Apartments.com’s list is meant to help people  fresh out of college find the right place to start. It takes into account factors such as availability, employment opportunities, salary, affordability, age and even the city’s singles scene.

“Conventional wisdom has been to go where the job takes you,” Dick Burke, president of Apartments.com, said in a statement. “However, for today’s young professionals who want to have more input into where they start their lives, our list helps identify cities that offer the best overall opportunity for employment and long-term career growth, affordable living and a vibrant culture that caters to young adults.

Cities with unemployment above 7% were eliminated from the list. According to the
Bureau of Labor Statistics, the unemployment rate in the Cincinnati metro area was 6.5 percent in February, 0.3 percent lower than in January. And Marcus & Millichap Real Estate Investment Services Inc. also noted in its 2014 National Apartment Report that local employers are expected to add 22,300 jobs this year.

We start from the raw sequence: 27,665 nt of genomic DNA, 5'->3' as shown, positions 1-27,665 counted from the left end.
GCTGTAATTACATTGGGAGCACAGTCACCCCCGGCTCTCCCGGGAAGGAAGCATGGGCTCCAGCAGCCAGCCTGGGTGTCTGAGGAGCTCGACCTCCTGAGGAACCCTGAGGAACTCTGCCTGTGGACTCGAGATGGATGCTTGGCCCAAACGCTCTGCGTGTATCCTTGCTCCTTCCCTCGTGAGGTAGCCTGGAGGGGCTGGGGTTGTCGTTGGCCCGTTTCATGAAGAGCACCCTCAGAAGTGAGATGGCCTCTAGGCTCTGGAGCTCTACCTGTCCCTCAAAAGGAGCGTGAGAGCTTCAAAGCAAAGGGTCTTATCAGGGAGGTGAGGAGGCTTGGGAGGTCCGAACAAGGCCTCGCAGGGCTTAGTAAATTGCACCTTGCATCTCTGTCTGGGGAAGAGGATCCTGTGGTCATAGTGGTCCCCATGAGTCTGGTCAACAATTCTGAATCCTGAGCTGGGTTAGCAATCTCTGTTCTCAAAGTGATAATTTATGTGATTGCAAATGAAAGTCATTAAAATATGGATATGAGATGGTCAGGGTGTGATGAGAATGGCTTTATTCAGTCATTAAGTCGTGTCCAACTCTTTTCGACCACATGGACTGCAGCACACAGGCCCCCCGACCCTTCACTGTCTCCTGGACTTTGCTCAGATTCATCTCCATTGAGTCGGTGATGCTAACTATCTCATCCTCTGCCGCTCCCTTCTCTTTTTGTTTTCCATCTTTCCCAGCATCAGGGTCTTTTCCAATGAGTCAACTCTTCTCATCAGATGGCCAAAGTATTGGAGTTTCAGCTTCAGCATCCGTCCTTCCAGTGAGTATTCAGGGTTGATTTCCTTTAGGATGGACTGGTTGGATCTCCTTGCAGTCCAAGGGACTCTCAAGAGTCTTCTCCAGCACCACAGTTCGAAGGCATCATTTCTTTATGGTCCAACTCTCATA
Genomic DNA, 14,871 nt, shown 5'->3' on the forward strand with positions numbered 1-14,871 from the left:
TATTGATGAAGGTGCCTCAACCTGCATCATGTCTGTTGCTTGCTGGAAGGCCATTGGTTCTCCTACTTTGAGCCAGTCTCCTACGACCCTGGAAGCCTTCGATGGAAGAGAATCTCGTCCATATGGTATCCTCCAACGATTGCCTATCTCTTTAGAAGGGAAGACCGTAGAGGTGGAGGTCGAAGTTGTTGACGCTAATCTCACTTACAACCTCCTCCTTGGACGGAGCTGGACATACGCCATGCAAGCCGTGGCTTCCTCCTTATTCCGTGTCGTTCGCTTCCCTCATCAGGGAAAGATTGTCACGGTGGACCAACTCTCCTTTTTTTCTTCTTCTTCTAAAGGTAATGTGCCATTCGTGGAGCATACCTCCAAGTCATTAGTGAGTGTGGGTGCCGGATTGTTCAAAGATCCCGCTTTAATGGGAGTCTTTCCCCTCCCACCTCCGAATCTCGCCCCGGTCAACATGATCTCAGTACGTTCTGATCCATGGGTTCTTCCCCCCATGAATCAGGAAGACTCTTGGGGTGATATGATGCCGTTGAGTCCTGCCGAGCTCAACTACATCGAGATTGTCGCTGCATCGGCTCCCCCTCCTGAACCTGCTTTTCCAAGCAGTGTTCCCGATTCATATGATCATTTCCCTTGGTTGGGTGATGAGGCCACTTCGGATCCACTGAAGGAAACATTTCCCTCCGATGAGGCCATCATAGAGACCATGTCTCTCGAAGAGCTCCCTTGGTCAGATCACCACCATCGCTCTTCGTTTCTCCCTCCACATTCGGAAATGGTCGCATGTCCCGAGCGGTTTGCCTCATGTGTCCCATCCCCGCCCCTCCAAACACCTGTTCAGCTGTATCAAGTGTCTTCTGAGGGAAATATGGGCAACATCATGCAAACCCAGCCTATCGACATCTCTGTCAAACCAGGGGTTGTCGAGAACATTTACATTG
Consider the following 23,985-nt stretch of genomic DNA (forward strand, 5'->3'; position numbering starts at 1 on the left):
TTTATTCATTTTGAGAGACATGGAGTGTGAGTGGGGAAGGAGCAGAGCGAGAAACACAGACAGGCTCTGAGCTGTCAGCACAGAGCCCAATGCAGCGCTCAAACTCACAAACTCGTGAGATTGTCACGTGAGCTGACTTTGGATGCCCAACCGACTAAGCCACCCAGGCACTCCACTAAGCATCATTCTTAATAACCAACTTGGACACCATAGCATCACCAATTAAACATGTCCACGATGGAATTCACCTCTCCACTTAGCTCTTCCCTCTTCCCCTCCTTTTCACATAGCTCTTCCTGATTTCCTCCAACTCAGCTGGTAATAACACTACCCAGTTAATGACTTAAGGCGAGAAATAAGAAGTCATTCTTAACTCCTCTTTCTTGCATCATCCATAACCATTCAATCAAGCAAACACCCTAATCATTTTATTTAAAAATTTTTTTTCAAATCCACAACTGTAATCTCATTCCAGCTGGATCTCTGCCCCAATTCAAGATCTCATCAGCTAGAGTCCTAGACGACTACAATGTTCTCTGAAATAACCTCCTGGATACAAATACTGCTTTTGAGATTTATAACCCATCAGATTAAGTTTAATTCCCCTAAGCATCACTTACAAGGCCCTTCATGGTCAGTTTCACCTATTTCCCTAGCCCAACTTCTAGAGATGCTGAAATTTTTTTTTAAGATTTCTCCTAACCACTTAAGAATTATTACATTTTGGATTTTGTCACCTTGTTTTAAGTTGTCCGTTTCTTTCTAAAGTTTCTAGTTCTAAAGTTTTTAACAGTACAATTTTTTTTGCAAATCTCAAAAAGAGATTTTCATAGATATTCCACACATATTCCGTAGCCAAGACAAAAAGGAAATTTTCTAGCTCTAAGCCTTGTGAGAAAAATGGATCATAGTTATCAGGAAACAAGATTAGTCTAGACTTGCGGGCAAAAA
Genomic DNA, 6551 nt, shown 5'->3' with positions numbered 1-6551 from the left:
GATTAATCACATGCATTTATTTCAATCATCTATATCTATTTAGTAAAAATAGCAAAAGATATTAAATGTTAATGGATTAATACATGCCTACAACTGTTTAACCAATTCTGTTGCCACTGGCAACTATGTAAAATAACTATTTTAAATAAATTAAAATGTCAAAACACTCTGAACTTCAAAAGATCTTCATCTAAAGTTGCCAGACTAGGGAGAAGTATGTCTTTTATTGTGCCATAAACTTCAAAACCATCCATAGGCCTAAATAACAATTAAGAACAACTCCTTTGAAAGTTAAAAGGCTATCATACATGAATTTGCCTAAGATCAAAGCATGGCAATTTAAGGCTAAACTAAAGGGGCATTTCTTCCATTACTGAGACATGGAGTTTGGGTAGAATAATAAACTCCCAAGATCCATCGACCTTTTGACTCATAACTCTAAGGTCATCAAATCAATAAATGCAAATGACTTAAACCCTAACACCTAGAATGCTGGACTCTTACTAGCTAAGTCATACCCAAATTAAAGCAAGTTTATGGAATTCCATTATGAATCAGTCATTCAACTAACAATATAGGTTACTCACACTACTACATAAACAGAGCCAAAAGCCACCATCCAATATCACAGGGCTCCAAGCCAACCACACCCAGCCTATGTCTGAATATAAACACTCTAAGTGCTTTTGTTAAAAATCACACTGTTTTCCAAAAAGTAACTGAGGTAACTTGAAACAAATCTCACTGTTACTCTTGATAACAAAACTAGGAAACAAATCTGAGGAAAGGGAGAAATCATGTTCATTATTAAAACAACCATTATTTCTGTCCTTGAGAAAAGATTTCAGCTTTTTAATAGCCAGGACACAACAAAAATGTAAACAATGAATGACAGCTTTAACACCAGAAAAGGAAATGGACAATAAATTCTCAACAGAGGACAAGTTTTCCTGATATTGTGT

The list also takes into account affordability versus median income, giving an edge  to cities where the average rent for a one-bedroom apartment is no more than 25% of gross median income. Forbes recently named Cincinnati the third most affordable city in the United States.

The rental market had a great 2013 and, even though rents are expected to continue to increase for the fifth consecutive year in 2014, Cincinnati still has the lowest average rent for a one-bedroom apartment of any city in Apartment.com’s Top 10.

Young people aged 20 to 34 were largely responsible for the city’s high ranking. These young professionals, with their live-work-play lifestyles, have sustained rental demand in the city’s urban areas. Thanks to them, vacancy dropped to 4.5 percent, the lowest year-end level in years. And, as developers are expected to deliver 800 new units this year, the risk of running out of inventory is low.

Click here for more market data on Cincinnati.